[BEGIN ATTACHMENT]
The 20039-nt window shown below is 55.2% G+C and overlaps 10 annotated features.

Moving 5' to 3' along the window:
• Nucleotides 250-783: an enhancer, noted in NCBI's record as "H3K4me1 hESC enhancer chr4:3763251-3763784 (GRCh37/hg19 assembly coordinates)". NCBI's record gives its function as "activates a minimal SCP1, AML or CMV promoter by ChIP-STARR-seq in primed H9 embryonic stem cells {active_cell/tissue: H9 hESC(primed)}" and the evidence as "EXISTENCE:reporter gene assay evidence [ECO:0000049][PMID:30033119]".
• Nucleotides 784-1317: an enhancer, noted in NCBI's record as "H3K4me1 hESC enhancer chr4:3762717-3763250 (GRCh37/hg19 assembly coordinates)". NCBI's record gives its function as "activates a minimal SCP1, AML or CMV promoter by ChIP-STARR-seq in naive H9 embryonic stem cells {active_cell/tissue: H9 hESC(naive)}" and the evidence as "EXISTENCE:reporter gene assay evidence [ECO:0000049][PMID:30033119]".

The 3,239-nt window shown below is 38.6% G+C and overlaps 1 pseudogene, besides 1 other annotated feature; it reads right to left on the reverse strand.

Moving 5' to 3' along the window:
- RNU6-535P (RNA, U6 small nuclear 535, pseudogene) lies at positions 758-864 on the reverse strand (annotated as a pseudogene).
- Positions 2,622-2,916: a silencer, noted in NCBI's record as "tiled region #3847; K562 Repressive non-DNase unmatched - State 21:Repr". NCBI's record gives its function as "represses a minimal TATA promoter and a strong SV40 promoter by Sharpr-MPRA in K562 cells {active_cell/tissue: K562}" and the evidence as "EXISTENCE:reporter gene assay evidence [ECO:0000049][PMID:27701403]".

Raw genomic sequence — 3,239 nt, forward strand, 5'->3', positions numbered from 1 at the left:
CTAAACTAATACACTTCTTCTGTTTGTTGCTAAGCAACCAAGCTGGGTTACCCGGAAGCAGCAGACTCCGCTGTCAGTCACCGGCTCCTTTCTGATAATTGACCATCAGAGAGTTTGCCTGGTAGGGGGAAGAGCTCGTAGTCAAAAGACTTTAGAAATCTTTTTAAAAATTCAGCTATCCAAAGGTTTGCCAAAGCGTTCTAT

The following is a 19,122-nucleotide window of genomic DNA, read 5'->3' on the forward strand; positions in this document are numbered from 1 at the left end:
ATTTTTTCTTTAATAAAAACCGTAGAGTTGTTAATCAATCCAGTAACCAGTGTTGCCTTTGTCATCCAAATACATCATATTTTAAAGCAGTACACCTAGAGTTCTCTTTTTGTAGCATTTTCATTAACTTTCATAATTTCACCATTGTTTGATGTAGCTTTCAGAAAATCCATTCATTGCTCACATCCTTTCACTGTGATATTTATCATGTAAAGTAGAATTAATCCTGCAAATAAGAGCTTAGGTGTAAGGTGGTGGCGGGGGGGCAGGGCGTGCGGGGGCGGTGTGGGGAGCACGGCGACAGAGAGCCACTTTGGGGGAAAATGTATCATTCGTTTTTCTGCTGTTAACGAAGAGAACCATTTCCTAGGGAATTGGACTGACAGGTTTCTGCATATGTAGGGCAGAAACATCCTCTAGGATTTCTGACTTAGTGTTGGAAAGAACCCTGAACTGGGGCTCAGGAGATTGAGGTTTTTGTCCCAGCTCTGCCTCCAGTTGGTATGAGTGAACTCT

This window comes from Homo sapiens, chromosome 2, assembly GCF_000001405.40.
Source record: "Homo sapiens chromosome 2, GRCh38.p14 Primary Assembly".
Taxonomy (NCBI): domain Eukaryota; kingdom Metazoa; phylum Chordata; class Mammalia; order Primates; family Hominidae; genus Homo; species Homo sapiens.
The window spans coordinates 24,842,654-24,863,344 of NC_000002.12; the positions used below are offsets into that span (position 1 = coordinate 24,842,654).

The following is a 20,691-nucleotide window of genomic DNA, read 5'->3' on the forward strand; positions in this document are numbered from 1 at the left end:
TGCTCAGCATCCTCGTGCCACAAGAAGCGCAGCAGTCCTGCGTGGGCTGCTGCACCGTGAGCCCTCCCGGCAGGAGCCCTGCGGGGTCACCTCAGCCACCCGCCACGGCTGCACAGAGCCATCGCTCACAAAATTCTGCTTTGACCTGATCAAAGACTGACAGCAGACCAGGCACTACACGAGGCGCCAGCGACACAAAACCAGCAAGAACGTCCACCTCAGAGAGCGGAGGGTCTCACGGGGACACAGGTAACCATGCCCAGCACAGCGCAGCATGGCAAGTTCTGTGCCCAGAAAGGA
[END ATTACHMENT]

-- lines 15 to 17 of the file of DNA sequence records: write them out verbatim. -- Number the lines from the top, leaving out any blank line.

Taxonomy (NCBI): domain Eukaryota; kingdom Metazoa; phylum Chordata; class Mammalia; order Primates; family Hominidae; genus Homo; species Homo sapiens.
The window spans coordinates 24,842,654-24,863,344 of NC_000002.12; the positions used below are offsets into that span (position 1 = coordinate 24,842,654).

The following is a 20,691-nucleotide window of genomic DNA, read 5'->3' on the forward strand; positions in this document are numbered from 1 at the left end: